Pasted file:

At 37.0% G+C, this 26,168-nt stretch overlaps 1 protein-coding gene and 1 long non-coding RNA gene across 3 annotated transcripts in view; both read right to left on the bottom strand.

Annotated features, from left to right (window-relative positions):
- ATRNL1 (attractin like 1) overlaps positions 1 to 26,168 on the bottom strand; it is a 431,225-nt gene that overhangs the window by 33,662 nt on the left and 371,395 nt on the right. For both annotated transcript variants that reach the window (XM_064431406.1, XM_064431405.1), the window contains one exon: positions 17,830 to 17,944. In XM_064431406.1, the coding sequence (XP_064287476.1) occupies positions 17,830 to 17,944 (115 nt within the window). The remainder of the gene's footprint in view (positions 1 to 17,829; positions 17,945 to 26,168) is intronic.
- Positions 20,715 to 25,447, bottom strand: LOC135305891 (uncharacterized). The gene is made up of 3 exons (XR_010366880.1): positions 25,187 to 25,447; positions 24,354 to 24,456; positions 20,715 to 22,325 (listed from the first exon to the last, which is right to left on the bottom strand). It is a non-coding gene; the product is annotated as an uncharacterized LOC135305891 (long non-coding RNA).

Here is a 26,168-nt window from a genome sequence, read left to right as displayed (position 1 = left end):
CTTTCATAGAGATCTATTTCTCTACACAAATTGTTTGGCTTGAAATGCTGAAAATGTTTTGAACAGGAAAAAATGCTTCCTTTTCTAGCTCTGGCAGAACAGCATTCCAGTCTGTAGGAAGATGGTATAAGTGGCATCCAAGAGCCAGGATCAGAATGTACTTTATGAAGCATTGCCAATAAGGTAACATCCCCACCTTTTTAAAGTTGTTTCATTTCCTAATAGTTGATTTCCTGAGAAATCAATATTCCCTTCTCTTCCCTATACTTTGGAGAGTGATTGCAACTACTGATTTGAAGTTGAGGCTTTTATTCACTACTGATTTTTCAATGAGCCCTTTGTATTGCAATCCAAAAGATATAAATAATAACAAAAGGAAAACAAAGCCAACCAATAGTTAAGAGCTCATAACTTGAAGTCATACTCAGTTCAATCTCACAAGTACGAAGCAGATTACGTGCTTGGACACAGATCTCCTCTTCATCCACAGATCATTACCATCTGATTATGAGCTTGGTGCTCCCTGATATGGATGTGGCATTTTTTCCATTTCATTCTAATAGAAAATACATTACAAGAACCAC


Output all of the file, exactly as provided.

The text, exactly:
At 37.0% G+C, this 26,168-nt stretch overlaps 1 protein-coding gene and 1 long non-coding RNA gene across 3 annotated transcripts in view; both read right to left on the bottom strand.

Annotated features, from left to right (window-relative positions):
- ATRNL1 (attractin like 1) overlaps positions 1 to 26,168 on the bottom strand; it is a 431,225-nt gene that overhangs the window by 33,662 nt on the left and 371,395 nt on the right. For both annotated transcript variants that reach the window (XM_064431406.1, XM_064431405.1), the window contains one exon: positions 17,830 to 17,944. In XM_064431406.1, the coding sequence (XP_064287476.1) occupies positions 17,830 to 17,944 (115 nt within the window). The remainder of the gene's footprint in view (positions 1 to 17,829; positions 17,945 to 26,168) is intronic.
- Positions 20,715 to 25,447, bottom strand: LOC135305891 (uncharacterized). The gene is made up of 3 exons (XR_010366880.1): positions 25,187 to 25,447; positions 24,354 to 24,456; positions 20,715 to 22,325 (listed from the first exon to the last, which is right to left on the bottom strand). It is a non-coding gene; the product is annotated as an uncharacterized LOC135305891 (long non-coding RNA).

Here is a 26,168-nt window from a genome sequence, read left to right as displayed (position 1 = left end):
CTTTCATAGAGATCTATTTCTCTACACAAATTGTTTGGCTTGAAATGCTGAAAATGTTTTGAACAGGAAAAAATGCTTCCTTTTCTAGCTCTGGCAGAACAGCATTCCAGTCTGTAGGAAGATGGTATAAGTGGCATCCAAGAGCCAGGATCAGAATGTACTTTATGAAGCATTGCCAATAAGGTAACATCCCCACCTTTTTAAAGTTGTTTCATTTCCTAATAGTTGATTTCCTGAGAAATCAATATTCCCTTCTCTTCCCTATACTTTGGAGAGTGATTGCAACTACTGATTTGAAGTTGAGGCTTTTATTCACTACTGATTTTTCAATGAGCCCTTTGTATTGCAATCCAAAAGATATAAATAATAACAAAAGGAAAACAAAGCCAACCAATAGTTAAGAGCTCATAACTTGAAGTCATACTCAGTTCAATCTCACAAGTACGAAGCAGATTACGTGCTTGGACACAGATCTCCTCTTCATCCACAGATCATTACCATCTGATTATGAGCTTGGTGCTCCCTGATATGGATGTGGCATTTTTTCCATTTCATTCTAATAGAAAATACATTACAAGAACCAC